Posted by: vw bug at September 19, 2006 07:02 PM

Ah, great minds think alike. See here.

Posted by: rightwingprof at September 20, 2006 07:26 AM

Oh man I could say so much..., but I will summarize.... (from the Engineerign side).

- University was 60/40 female, Science was majority male, which was skewed by engineering, scinces were closer togehter.
- Quite a few women left engineering because they weren't intererested. (Isn't that what women with freedom are allowed to do?)
- On a random note, while in school they would "express concern over the number of women in engineering", they never commented that 2 out of 60 students in psychology were male.

Private Sector:
- Women who strted with me advance at relatively the same rate, where all pretty much at the same point.
- Quite a few Sr. Level women I have met/worked with are single or divorced. However, many of them achivied the most while single and cut back for marrage or children.
- There is a slight bias in favor of hiring women & minorites driven by government affirmative action requirements in contracts.

- Not too much going on here, up to a certian level, the work you do relates in no way to moving up in the agency, call it the ability to "fail upwards".
- There are soem high level women in public agencies and they bust there ass and put their time in like their male counterparts.
- Once again a slight advantage to women & minorites depending on the agency.

But over all, if women choose their career, career path and how far they want to advance in their career...what the hell is the problem?

Posted by: the Pirate at September 20, 2006 08:49 AM

Very well said.

Your comments also apply to professions other than science.

Posted by: Christina at September 20, 2006 08:53 AM

YEP! That's why I quit grad school (biophysics) and I'm now a programmer with two kids.

It was pretty much expected you'd stay in the lab until 1 or 3 am, and (if you were on the "bad campus" in downtown Baltimore) that meant you were stuck there until morning. The last safe bus left at 11.

That's just nuts. I decided I actually wanted to see my husband and not be crazy. (That and I wanted to be paid, and get credit for what I did, and all that fun stuff.)

Oh, plus I didn't get into my top FIVE choices of lab. Not sure why. A few of them someone else just got to before I did, which is normal... but three of them wouldn't even let me do a rotation. And they weren't all full -- they let some of my fellow students do rotations. Male? Yeah. But I think it was more likely discrimination against the biologist. (My degree is in Molecular biology and all the other students were physics majors. If they had a problem with that or what I wanted to study (which I stated VERY CLEARLY when I interviewed) they shouldn't have accepted me.)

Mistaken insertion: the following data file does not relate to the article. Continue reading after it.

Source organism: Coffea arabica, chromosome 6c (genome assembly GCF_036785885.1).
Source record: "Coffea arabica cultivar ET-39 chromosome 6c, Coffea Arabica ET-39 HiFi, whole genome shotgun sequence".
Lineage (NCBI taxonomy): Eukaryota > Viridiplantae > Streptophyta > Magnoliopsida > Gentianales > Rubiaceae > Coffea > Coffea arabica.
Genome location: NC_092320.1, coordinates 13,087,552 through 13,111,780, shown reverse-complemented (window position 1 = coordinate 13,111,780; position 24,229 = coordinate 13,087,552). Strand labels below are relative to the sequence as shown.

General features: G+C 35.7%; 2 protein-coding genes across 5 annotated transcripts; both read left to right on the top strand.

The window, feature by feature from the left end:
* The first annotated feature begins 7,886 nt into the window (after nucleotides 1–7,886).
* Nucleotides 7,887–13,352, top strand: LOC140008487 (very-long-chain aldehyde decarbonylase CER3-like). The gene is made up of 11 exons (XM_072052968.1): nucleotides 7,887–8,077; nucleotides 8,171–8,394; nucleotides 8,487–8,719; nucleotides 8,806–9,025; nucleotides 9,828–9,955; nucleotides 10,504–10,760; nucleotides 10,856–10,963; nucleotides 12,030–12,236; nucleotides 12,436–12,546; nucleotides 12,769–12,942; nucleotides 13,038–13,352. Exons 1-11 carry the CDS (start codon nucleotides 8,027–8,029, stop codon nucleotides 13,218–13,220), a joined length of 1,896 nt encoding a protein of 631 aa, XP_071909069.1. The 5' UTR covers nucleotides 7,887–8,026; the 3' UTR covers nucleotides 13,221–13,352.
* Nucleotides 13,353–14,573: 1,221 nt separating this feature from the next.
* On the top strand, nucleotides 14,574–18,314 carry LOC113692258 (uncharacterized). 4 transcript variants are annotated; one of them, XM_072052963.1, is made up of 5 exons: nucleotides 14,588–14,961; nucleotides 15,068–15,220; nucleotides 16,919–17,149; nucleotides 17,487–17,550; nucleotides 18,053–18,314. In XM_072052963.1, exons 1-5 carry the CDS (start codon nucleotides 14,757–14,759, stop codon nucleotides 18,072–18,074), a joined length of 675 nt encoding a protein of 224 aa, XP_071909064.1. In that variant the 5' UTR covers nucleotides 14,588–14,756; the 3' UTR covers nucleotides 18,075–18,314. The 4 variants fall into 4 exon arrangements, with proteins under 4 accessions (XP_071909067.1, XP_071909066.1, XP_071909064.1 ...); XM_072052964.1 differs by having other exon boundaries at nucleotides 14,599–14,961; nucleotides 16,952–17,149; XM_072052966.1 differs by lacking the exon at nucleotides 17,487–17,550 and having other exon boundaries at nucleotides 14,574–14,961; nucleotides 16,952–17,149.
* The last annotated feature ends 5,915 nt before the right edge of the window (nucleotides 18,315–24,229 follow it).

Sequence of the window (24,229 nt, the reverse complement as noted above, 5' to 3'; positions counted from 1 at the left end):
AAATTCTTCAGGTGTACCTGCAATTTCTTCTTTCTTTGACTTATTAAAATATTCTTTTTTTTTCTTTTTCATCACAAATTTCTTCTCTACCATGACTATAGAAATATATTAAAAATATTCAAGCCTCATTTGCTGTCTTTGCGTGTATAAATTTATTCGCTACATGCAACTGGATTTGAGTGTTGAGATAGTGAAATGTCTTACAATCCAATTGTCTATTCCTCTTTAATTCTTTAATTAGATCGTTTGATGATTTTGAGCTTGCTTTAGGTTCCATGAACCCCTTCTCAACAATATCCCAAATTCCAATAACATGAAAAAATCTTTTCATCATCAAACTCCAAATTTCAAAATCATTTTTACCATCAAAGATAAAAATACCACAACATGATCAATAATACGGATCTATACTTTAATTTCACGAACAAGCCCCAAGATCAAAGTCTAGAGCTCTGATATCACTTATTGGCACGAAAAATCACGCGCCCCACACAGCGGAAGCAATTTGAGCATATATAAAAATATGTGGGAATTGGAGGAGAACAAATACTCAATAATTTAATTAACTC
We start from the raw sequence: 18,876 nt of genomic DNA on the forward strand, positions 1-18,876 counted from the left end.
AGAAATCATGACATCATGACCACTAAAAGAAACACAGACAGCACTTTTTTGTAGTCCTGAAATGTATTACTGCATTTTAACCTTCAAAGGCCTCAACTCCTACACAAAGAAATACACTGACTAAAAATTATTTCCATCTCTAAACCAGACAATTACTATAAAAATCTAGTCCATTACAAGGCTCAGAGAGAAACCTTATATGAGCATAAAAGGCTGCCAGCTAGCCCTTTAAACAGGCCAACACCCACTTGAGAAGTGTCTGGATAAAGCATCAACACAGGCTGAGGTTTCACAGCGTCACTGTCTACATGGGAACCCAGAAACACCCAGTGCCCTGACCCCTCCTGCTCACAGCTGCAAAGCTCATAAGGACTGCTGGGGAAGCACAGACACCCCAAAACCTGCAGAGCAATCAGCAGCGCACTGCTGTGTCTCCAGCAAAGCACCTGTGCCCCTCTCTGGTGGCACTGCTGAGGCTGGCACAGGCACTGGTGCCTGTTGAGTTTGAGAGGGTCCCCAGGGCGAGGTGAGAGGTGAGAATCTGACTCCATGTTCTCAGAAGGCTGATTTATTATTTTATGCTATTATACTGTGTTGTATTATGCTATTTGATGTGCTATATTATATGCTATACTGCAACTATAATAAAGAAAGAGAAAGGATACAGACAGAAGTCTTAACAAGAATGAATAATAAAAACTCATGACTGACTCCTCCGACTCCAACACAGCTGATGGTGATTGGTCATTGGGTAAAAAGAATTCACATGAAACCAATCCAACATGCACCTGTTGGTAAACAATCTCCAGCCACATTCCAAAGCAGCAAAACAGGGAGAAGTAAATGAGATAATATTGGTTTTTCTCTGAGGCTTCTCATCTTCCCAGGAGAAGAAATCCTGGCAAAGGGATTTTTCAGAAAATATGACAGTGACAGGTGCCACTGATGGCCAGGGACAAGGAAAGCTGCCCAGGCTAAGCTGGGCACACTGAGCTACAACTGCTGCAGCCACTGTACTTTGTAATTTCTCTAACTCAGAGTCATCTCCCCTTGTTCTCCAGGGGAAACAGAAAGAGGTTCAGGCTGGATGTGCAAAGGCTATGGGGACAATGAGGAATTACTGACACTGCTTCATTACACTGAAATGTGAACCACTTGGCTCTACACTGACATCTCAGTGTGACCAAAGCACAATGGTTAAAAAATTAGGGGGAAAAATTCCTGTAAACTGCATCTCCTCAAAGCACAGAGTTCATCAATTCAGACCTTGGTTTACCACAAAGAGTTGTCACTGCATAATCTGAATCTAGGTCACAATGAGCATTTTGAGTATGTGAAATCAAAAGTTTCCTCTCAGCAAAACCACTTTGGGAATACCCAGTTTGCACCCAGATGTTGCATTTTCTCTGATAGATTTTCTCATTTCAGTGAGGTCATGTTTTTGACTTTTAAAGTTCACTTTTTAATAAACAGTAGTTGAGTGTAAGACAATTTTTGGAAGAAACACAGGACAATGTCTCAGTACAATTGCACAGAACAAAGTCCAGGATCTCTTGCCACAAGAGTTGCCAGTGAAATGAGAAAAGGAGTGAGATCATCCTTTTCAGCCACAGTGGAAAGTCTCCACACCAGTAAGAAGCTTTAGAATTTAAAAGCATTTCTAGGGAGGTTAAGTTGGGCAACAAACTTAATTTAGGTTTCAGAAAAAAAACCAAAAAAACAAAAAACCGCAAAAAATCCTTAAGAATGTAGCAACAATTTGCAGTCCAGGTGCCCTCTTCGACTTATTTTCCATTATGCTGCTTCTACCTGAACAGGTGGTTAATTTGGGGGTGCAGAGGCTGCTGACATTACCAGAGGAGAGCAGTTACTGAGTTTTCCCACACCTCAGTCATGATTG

Posted by: silvermine at September 20, 2006 12:50 PM

Yep. There's something to be said for contentment. Not everyone wants to climb the ladder like a raging bull. Some who are that type become so bitter. As they say -- you never read on a tombstone that John Doe wished he'd spent more time at the office.

My closest college friends and I were math majors, at a school known for its rigorous math program. I recall our classes being pretty much 50/50 with females to males. And that was in the mid-80s.

Just because we haven't chosen to move mountains with our brains doesn't mean we don't have the aptitude.

It's all about making thoughtful choices.

Posted by: Marie at September 21, 2006 06:30 AM

I just wish that some people could ACCEPT that we're "good" with where we are. I've had people (at meetings, etc.) look at me in disbelief when they find out I don't live in the lab.

eh, whatever. I don't have a spouse/kids but I'm still interested in having a life outside of research.

Which is why I'm at a small, teaching-focused college. I'm pretty happy (but do regularly complain that they need to raise admission standards). If I'm doing well, I publish an article in a minor journal every year and in a "national" journal every two or three years. And I'm not expected to bring in megabucks in grants - I'm kind of left alone to pursue what interests me, and that is what makes me happy.

I think in some sectors there's almost a reverse discrimination - that there are some women that think that if you're not taking a battering ram to some perceived glass ceiling, if you're not engaging in every pissing contest, if you're not trying to forcibly change the world, then you're wasting your time and you're actually a detriment to "the movement." Feh. There's a lot to be said for being happy. And what's to say I'm not changing the world, but that I'm doing it in a different way - through inspiring a student or maybe even doing something OUTSIDE of my work-field.